What lurks at old Chernobyl site?
(16, general release, 88 minutes)
Director: Bradley Parker Stars: Jesse McCartney, Devin Kelley, Dimitri Diatchenko, Olivia Taylor Dudley
Another gem from the mind of former video game programmer Oren Peli, whose credits include Paranormal Activity and three sequels. Chernobyl Diaries uses the site of the world's worst nuclear disaster as a springboard for cheap and modestly entertaining horror.
A group of American tourists -- you know the type, brash, cocky, blandly good-looking and just asking for trouble -- are midway through a whistlestop tour of Europe when they arrive in the Ukrainian capital, Kiev.
Chris (Jesse McCartney) has a brother called Paul (Jonathan Sadowski) who lives there, and has brought his girlfriend Natalie (Olivia Taylor Dudley) and their mutual friend Amanda (Devin Kelley) along for the ride.
Slick, impetuous and hopelessly full of himself, Paul hatches a plan to go on an "extreme tour" to Pripyat, a small city right beside the Chernobyl power plant that's been abandoned since 1986.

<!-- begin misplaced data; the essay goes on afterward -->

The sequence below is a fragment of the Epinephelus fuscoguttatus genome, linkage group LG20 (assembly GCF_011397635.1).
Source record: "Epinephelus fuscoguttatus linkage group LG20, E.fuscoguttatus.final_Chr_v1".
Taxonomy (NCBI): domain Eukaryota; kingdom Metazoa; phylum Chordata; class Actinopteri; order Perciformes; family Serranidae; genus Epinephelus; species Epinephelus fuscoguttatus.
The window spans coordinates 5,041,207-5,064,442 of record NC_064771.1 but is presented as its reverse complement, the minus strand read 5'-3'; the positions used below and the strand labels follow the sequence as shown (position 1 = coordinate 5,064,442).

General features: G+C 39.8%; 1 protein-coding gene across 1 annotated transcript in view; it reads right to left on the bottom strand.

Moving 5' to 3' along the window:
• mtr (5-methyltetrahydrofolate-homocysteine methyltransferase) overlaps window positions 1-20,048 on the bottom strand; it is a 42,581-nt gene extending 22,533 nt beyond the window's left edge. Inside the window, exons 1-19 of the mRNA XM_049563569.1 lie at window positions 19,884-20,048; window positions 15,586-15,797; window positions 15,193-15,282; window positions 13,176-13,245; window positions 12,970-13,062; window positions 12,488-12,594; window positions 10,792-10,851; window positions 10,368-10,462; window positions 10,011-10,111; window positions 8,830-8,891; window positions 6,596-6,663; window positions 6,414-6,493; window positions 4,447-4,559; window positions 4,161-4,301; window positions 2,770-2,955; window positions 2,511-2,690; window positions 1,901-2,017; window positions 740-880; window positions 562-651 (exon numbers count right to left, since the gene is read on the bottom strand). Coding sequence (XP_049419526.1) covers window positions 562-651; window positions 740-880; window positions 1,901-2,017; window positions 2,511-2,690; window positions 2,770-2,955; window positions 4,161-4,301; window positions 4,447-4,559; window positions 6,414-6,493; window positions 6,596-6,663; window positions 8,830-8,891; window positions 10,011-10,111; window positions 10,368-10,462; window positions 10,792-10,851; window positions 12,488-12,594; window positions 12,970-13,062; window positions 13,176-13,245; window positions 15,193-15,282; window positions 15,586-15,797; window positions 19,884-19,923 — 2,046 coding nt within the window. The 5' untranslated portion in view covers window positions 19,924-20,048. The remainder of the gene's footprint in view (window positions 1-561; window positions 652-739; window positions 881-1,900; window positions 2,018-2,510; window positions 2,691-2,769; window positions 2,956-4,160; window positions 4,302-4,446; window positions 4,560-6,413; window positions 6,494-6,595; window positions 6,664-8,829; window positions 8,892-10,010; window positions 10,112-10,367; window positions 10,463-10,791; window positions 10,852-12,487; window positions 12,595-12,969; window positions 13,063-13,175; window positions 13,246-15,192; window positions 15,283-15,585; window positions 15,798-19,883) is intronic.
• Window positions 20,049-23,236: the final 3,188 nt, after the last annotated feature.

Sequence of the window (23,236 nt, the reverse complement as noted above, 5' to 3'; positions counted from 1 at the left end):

The stupidest idea you've ever heard, right? But Paul knows ex special forces soldier Uri (Dimitri Diatchenko) who runs tours of the ghost city, so they decide what the hell, and give it a go.
But when they get to the town they get the uneasy feeling they're not alone and, after Uri's jeep is vandalised, they end up trapped.
Chernobyl Diaries' relatively novel concept is reasonably well established, and Peli and his director Bradley Parker skirt the limitations of a $1m budget by adhering to the Jaws principle and keeping their monsters well hidden.
A little too well hidden for my liking, however, because the grotesque creatures who've survived in Pripyat are only glimpsed in the shadows, and seem uninterested in providing this dreary drama with much in the way of gory entertainment.
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